Dillinger’s bank robbery a good bedtime story

2008-03-17T00:00:00Z Dillinger’s bank robbery a good bedtime storyBY BRIDGET THORESON
Journal Times
Journal Times
March 17, 2008 12:00 am  • 

Most kids hear bedtime stories about fairy tales. Barbara Jensen heard about the time her uncle was shot during John Dillinger's Racine bank robbery.

Wilbur Hansen would tell the tale of Nov. 20, 1933, when he was the police officer who responded to the American Bank and Trust at Fifth and Main streets to turn off what officials assumed was yet another false alarm that week.

"There had been a new system put in at the bank," Jensen, 72, said. "And the alarms kept going off."

Only this time, it was real. Dillinger and his gang were robbing $28,000 from the bank, and when Hansen arrived he was shot at twice. One bullet hit his belt buckle and went through his pocket, and the other hit him around his hip.

"One of the robbers said, 'Oh, we've killed a cop,' and went over and stepped on his back to pull his revolver out," Jensen said. "He said he didn't dare move. He didn't want to get one in the back of his head."

The submachine gun stolen by the robbers that day was recently put back into its display case at the Racine Police Department, after being on loan to the Racine Art Museum. Dillinger has been getting publicity lately because of "Public Enemies," a movie about Dillinger starring Johnny Depp, which began filming in Columbus, Wis., Monday.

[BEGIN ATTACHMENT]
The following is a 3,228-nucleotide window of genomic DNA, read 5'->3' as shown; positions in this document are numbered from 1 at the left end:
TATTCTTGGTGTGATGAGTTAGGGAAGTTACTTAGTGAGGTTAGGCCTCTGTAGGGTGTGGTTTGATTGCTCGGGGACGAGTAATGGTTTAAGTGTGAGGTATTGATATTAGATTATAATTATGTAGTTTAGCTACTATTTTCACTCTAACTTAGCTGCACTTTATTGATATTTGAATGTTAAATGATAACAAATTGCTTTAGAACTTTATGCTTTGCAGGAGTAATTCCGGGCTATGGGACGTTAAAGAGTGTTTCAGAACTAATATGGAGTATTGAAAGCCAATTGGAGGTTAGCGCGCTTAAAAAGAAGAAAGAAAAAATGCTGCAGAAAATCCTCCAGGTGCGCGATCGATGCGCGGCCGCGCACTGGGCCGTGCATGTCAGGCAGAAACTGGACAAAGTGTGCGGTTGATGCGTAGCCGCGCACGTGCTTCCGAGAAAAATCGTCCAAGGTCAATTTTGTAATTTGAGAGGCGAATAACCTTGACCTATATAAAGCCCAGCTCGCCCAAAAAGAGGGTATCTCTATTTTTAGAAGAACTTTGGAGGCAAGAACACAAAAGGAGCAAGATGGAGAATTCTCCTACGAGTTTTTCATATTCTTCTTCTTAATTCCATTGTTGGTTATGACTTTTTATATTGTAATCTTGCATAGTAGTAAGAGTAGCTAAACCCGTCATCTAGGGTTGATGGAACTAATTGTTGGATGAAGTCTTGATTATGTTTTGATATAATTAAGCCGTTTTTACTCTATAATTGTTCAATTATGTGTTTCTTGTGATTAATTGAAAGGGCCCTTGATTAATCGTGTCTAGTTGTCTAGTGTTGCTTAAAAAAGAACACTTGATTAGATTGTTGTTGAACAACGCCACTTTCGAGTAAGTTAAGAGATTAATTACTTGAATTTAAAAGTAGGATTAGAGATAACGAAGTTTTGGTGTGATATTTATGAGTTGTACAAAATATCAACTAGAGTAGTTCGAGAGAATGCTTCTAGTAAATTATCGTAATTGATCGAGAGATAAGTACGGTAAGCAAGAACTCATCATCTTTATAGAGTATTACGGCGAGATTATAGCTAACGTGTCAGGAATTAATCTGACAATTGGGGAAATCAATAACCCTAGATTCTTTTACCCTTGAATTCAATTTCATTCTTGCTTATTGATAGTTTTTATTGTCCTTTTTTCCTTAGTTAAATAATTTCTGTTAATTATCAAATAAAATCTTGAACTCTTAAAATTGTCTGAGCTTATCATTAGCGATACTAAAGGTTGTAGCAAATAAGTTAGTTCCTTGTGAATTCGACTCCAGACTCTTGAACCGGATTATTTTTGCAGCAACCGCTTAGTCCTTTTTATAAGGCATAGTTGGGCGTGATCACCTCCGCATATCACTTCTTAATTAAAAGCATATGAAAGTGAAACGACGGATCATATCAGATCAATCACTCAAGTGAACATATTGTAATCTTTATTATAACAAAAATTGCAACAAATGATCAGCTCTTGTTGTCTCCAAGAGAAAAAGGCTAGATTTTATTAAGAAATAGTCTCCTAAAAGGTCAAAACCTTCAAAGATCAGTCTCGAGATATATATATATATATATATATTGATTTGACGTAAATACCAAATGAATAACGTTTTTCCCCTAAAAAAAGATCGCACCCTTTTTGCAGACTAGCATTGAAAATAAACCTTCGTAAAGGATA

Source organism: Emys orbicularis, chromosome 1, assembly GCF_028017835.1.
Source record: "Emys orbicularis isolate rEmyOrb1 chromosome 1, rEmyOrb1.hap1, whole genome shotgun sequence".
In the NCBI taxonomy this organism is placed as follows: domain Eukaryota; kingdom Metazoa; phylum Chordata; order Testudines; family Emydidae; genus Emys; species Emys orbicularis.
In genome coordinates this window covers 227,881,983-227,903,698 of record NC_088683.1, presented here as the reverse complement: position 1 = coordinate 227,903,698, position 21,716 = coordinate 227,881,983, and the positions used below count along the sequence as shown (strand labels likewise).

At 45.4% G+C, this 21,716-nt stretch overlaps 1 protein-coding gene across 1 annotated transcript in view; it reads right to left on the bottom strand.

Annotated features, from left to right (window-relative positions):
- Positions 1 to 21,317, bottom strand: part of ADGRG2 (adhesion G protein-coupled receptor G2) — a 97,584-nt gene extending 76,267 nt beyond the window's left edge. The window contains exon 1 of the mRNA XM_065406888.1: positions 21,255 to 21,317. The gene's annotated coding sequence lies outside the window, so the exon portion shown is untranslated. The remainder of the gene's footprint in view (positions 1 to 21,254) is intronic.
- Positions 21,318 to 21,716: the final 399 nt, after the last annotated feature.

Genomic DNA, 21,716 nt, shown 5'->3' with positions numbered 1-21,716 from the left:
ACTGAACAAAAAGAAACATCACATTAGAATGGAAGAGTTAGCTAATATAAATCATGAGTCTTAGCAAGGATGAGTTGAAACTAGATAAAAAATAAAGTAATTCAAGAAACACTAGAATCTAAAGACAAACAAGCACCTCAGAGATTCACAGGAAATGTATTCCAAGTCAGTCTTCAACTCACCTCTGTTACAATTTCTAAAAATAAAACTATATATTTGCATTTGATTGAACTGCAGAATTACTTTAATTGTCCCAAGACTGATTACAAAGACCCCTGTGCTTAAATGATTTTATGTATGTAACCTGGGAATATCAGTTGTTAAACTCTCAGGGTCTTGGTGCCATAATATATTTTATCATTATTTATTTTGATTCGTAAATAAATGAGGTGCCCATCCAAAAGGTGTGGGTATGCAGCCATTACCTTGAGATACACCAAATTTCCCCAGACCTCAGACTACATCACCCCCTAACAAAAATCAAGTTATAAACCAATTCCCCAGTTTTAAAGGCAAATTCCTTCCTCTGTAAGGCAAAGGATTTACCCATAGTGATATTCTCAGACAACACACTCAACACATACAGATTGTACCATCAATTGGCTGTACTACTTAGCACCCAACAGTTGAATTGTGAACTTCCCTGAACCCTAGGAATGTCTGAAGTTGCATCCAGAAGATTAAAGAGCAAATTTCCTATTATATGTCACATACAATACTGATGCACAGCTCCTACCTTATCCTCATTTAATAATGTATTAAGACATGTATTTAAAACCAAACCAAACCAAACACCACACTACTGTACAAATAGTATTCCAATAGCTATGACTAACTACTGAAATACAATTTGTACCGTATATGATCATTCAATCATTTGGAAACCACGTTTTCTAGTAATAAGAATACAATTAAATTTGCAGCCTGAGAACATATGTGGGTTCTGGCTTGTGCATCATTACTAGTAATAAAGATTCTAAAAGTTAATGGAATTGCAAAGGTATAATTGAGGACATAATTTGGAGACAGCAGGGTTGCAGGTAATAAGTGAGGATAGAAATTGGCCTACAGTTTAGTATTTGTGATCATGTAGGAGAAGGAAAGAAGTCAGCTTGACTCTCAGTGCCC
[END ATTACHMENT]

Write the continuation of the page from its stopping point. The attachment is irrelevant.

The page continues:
Jensen donated items from Hansen's life to the Racine Heritage Museum in 2004, around the same time the art museum held an exhibit about Racine's role in Dillinger's life. They have not been exhibited yet, she said, but she hopes they will be shared with the public. The museum also has a photograph of Hansen from a collection compiled in a scrapbook by Ursula Patzke, who was taken hostage by Dillinger's gang at the Racine robbery.

Hansen donated the items in the name of her aunt Henny Hansen, who is Hansen's widow. They include letters from officials, including mayors, governors and J. Edgar Hoover.

Hansen was in the first graduating class from the FBI National Academy and went on to work for the government during World War II. He served as a commander in the American Legion, a drum major for Racine's Boys of 76 Drum and Bugles Corps and the Racine chief of police.

But he never forgot that November run-in with Dillinger.

"He loved when I had my kids, he'd go to bed early so he could tell them stories," Jensen said. "He was very matter-of-fact, that was just part of the job."

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